Free speech means language on hate signs is protected

Vandals sprayed graffiti on this house in St. Petersburg’s Old Northeast neighborhood just days after the owner posted offensive signs on the lawn, which have since been removed.
Vandals sprayed graffiti on this house in St. Petersburg’s Old Northeast neighborhood just days after the owner posted offensive signs on the lawn, which have since been removed.
Published June 8, 2017

ST. PETERSBURG — After offensive signs appeared in front of a home in the Historic Old Northeast neighborhood last weekend, residents wrestled with the line between free speech and hate speech. While they searched for answers, a difficult truth presented itself: Just because speech is hateful doesn't mean it's not protected by the First Amendment.

Saturday evening, signs went up on the pristine, green lawn of 303 27th Ave. N in St. Petersburg. "No fags," "No Jews," "No infidels," "No retards," they read.

While people gawked and took pictures, residents scrambled for a solution. Complaints were made with City Hall, but the city government had no power to get the signs taken down, said Ben Kirby, a spokesman for Mayor Rick Kriseman.

"The city's goal is to help protect citizens' ability to exercise their free speech," Kirby said. "The city does not regulate constitutionally protected speech on private property."

The only possible grounds for action were the number of signs in the yard, but the signs were taken down by Sunday evening. City code permits "free speech signs" on private property, but has restrictions on things like size and placement.

The First Amendment serves as a shield for all speech, said Howard Simon, executive director of the American Civil Liberties Union in Florida, and the instinct to gag speech we disagree with is exactly why we need such protections.

"If we don't defend the free speech rights of the most unpopular among us, even for views that are antithetical to the very freedom the First Amendment stands for, then no one's liberty will be secure," Simon said.

There's a good reason to keep the government at arm's length when it comes to free speech, he said.

"History has taught us that government with the power to censor hateful speech is more apt to use this power to prosecute minorities than to protect them," Simon said.

The only speech the First Amendment doesn't protect is speech that threatens real harm. But some argue it restricts speech that could lead to physical damage but does nothing to protect against emotional damage, which can be equally traumatic.

Society should employ more scrutiny when deciding what deserves to be protected, said Thane Rosenbaum, a distinguished fellow at New York University and author of the upcoming book The High Cost of Free Speech: Rethinking the First Amendment.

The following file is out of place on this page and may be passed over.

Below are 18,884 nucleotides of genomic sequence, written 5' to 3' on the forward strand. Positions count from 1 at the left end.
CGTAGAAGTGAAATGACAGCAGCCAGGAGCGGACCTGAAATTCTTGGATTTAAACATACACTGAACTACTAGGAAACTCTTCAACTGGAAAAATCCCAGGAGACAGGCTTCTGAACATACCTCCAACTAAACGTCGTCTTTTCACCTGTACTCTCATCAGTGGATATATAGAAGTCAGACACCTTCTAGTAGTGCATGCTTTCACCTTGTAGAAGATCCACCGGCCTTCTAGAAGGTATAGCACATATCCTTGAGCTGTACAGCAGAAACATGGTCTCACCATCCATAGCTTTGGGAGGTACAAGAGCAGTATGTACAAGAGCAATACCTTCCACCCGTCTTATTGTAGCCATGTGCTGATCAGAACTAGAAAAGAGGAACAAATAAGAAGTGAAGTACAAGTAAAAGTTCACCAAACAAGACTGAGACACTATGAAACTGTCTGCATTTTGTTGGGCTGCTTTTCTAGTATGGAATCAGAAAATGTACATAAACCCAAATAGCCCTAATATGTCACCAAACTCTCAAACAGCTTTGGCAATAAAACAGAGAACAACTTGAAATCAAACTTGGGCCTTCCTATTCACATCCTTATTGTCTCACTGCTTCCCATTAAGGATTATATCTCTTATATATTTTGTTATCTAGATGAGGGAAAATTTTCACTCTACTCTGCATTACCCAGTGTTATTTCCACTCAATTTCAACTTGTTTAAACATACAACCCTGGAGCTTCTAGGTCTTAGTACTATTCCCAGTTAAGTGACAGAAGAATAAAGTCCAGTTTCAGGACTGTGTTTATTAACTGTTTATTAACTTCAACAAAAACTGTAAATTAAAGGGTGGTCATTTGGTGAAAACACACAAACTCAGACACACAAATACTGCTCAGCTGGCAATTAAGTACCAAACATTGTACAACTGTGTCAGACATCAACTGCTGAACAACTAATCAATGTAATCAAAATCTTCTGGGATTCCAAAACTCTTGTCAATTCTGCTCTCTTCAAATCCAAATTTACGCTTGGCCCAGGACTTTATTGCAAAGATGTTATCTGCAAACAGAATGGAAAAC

"We've interpreted it so literally that almost every word that comes out of your mouth is protected," Rosenbaum said. "We need to ask questions like, 'Are you doing something because you want to introduce an idea or are you doing something because you want to cause fear?' "

When the signs appeared, several neighbors said they felt unsafe in their own neighborhood. But this isn't the first time an incident like this has happened in Pinellas County.

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In 2005, a toilet appeared on the lawn of a house in Pinellas Park with a sign that said, "Koran flush 1 p.m."

The owner of the home said he was making a political statement. At the time, Pinellas Park was home to the largest mosque in the county. Much like last weekend, residents felt threatened and looked to city government for a solution, but found none.

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Painful as it may be, confronting hateful speech lets people acknowledge values that conflict with theirs, said Lyrissa Lidsky, a law professor at the University of Florida. Lidsky, who is Jewish, took her children to an event at University of Florida Hillel, where the Westboro Baptist Church was protesting. She considered it to be a powerful lesson.

"It's a lesson in citizenry," Lidsky said. "Children learn early on that there are different values in the world, and it's affirming for them to see their families and communities reach out against hate."

The First Amendment is broad because it expects citizens to fight back against speech that makes them feel attacked, Lidsky said.

"The remedy for speech that we hate is counterspeech," Lidsky said.

After the signs had come down, something new appeared at 303 27th Ave. N. Early this week, lines of black spray paint laced across the house's white shutters, in the shape of the anarchy symbol and "Antifa," which refers to the antifascist movement.

Contact Taylor Telford at or (513) 376-3196. Follow @taylormtelford.